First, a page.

- Beretta leaves Maryland over gun laws, heads for Tennessee
- Neal Boortz defends Hillary Clinton for representing child rapist
- House task force to recommend National Guard on border, faster deportations
- Top federal judge uses pizza to explain complex Obamacare situation
- Obama, Biden overhaul job training programs
- Drought-plagued Californians turn to paint to keep lawns green
- ISIL now forcing Iraqi shopkeepers to veil mannequins in Mosul
- 11 parents of Nigeria’s abducted girls die
- Genetic mapping triggers new hope on schizophrenia
- Turkish P.M. Erdogan won’t speak to Obama, but he’ll take calls from Biden
Coalition an attempt at unifying Syrian rebel forces
Suggest Annan’s peace plan dead
Question of the Day
ISTANBUL — Syrian activists on Monday announced a new rebel coalition that aims to overcome deep divisions within the opposition in its fight against the forces of President Bashar Assad.
The Syrian Rebels Front declared its formation at a news conference in Turkey that had the hallmarks of a public relations event, including a banner, video presentations and a simultaneous translation service. It was uncertain how the new organization would coordinate with other sectors of the Syrian opposition, whose failure to unite has hobbled its campaign to topple Mr. Assad despite a nationwide uprising that has lasted more than a year.
Khaled al-Okla, one of the organizers, said the fledgling group will coordinate with the Free Syrian Army, a loose coalition of rebels whose nominal leaders are based on the Turkish side of the border with Syria. Members of the Free Syrian Army acknowledge that their commanders have limited or no operational control over rebel units inside Syria, but they say the label has given a public face to the lightly armed factions that are under heavy pressure from government forces with tanks and artillery.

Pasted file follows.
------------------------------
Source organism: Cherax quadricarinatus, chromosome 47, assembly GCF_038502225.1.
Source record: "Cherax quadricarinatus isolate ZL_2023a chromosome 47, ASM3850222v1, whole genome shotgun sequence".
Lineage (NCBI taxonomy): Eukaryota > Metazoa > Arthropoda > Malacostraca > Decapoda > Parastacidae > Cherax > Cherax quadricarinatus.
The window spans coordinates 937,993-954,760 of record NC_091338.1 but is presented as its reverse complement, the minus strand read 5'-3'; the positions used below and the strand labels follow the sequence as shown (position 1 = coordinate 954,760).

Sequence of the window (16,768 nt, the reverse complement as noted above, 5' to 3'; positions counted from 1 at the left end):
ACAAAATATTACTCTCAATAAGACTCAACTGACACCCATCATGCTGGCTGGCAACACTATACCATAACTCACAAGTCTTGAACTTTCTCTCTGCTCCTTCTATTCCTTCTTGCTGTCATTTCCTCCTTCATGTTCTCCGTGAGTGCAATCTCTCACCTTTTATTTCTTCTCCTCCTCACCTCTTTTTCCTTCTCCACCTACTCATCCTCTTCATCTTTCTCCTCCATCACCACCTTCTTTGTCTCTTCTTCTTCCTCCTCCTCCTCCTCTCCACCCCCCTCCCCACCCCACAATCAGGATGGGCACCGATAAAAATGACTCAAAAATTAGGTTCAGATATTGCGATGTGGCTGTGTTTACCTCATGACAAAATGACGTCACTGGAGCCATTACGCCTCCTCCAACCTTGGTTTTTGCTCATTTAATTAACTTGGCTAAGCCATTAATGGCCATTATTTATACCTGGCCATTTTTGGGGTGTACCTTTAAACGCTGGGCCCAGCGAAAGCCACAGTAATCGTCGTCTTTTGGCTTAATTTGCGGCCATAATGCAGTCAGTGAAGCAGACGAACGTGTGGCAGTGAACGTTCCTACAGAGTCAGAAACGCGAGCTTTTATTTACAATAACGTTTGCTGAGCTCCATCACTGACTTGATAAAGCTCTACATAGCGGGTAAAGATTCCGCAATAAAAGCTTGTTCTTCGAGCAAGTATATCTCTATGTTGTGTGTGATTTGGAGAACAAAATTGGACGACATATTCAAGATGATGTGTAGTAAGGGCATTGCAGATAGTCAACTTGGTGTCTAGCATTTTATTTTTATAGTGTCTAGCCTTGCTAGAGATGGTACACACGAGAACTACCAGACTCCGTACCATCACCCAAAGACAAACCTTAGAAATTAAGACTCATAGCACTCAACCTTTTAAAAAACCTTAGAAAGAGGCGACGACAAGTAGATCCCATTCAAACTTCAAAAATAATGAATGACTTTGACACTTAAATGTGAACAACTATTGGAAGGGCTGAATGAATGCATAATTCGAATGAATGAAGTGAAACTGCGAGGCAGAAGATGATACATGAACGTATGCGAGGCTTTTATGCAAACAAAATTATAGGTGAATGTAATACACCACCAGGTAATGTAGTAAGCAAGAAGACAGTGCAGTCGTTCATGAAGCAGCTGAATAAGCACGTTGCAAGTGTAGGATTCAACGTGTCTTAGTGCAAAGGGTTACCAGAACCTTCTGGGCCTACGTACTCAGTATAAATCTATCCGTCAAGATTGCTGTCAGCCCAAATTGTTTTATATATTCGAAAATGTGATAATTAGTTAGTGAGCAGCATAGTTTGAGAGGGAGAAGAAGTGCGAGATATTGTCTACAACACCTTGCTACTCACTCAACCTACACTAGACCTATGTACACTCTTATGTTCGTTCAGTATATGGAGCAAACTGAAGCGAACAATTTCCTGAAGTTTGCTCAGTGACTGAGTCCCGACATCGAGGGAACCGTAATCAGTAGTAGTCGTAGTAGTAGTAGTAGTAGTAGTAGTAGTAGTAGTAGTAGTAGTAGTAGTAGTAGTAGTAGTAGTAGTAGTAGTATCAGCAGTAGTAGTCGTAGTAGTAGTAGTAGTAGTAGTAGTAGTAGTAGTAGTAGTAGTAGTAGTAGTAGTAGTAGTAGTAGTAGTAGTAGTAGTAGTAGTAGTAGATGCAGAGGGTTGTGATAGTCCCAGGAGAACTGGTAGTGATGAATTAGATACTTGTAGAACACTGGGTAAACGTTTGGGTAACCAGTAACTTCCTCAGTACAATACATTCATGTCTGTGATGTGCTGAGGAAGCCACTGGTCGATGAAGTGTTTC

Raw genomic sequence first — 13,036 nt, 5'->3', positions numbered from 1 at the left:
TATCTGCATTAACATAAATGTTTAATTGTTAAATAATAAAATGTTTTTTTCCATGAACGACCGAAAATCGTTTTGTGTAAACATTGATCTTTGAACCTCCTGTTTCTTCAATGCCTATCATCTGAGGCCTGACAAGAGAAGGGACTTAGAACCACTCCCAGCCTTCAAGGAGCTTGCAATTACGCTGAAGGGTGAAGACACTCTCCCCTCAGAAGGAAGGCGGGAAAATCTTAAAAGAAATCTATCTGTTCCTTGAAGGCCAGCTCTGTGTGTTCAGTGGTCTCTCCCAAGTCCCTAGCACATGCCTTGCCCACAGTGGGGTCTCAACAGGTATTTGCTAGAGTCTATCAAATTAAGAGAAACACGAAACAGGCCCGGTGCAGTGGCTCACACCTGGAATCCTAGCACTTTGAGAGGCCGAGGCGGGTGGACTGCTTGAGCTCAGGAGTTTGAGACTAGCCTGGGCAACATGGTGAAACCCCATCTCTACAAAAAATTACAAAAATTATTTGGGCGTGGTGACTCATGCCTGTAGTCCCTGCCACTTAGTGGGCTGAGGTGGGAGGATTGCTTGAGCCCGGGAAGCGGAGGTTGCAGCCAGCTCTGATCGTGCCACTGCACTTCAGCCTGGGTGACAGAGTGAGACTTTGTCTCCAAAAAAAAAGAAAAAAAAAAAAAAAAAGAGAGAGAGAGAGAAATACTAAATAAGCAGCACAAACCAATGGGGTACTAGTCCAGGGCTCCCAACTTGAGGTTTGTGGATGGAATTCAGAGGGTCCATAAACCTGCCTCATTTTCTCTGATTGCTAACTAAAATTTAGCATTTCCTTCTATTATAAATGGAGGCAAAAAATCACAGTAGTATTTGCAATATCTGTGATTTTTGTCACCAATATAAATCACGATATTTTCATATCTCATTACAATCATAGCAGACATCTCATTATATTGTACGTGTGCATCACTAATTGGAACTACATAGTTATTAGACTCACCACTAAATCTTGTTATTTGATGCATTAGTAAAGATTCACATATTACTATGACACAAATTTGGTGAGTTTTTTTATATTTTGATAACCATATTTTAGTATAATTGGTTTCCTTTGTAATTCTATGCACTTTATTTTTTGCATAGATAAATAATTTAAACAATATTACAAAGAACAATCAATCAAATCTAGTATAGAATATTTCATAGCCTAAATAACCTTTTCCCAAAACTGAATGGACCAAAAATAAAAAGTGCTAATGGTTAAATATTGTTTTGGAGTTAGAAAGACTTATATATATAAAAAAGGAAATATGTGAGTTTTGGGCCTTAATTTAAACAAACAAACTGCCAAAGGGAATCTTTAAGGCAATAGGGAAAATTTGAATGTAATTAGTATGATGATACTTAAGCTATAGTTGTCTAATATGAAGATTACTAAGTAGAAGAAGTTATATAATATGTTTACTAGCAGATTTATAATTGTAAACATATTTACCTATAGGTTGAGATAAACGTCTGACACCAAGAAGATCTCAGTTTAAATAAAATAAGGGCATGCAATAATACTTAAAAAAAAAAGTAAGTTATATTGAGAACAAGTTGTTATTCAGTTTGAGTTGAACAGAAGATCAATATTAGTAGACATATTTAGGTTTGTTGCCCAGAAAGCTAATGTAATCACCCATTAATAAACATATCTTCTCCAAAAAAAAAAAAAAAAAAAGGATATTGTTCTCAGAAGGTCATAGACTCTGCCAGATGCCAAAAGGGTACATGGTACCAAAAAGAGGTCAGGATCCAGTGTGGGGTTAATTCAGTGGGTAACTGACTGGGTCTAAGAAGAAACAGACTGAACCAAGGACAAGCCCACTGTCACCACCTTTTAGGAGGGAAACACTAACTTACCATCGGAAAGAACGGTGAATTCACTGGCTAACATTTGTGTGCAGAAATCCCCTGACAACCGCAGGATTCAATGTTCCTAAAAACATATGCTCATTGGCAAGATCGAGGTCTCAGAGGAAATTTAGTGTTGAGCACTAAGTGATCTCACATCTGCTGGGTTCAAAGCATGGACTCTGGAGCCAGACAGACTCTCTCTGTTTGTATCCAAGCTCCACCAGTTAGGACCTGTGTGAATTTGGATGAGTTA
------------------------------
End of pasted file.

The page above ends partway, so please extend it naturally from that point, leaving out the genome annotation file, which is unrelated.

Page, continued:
He also read a statement that said the Syrian Rebels Front had been formed in light of Mr. Assad’s “scorched-earth policy” as well as “the failure of all Arab and international initiatives to rein in Assad from his crimes.”
The statement suggested the rebels were giving up on a peace plan proposed by U.N. envoy Kofi Annan. The 15-month-old revolt against Mr. Assad’s rule has killed as many as 13,000 people, according to activist groups.
The rebel statement cited the May 25 killings of more than 100 people, many of them children, in Houla as the height of the Syrian regime’s cruelty. The opposition and the government have exchanged accusations about what happened in Houla, each blaming the other for the house-to-house carnage. U.N. investigators have said there are strong suspicions that pro-regime gunmen are responsible for at least some of the killings.
The announcement of the new rebel front was accompanied by a video presentation claiming it has 100 “battalions or fighting formations,” and it featured clips of masked fighters declaring their allegiance to the new entity.
Also Monday, the Washington-based Refugees International called on the world to help Syrians who have fled their country’s turmoil, saying they are stretching the meager resources of Jordan and Lebanon. Since the Syrian uprising began in March 2011, Jordan has taken in more than 110,000 refugees, and Lebanon 26,000, according to official figures. In Jordan, many refugees are being hosted in private homes, with Jordanian families providing them food and shelter.
TWT Video Picks
The president could pay the full price for ignoring Congress
- David Perdue defeats Jack Kingston in Georgia Republican Senate primary runoff
- IRS seeks help destroying another 3,200 computer hard drives
- D.C. appeals panel deals big blow to Obamacare subsidies
- 'Straight White Guy Festival' supposedly set for Ohio park
- Beretta moving to Tennessee over Maryland gun laws
- Gen. James Amos, Marine Corps commandant, slams Obama's handling of Iraq
- Pentagon team dispatched to Ukraine amid crisis with Russia
- BERMAN & MADYOON: An Iranian-Turkish reset
- MAY: Barbarians at Jordan's gate
- CARSON: Costco and the perils of mixing politics and business
Obama's biggest White House 'fails'
Celebrities turned politicians
Athletes turned actors
20 gadgets that changed the world
Fighting in Iraq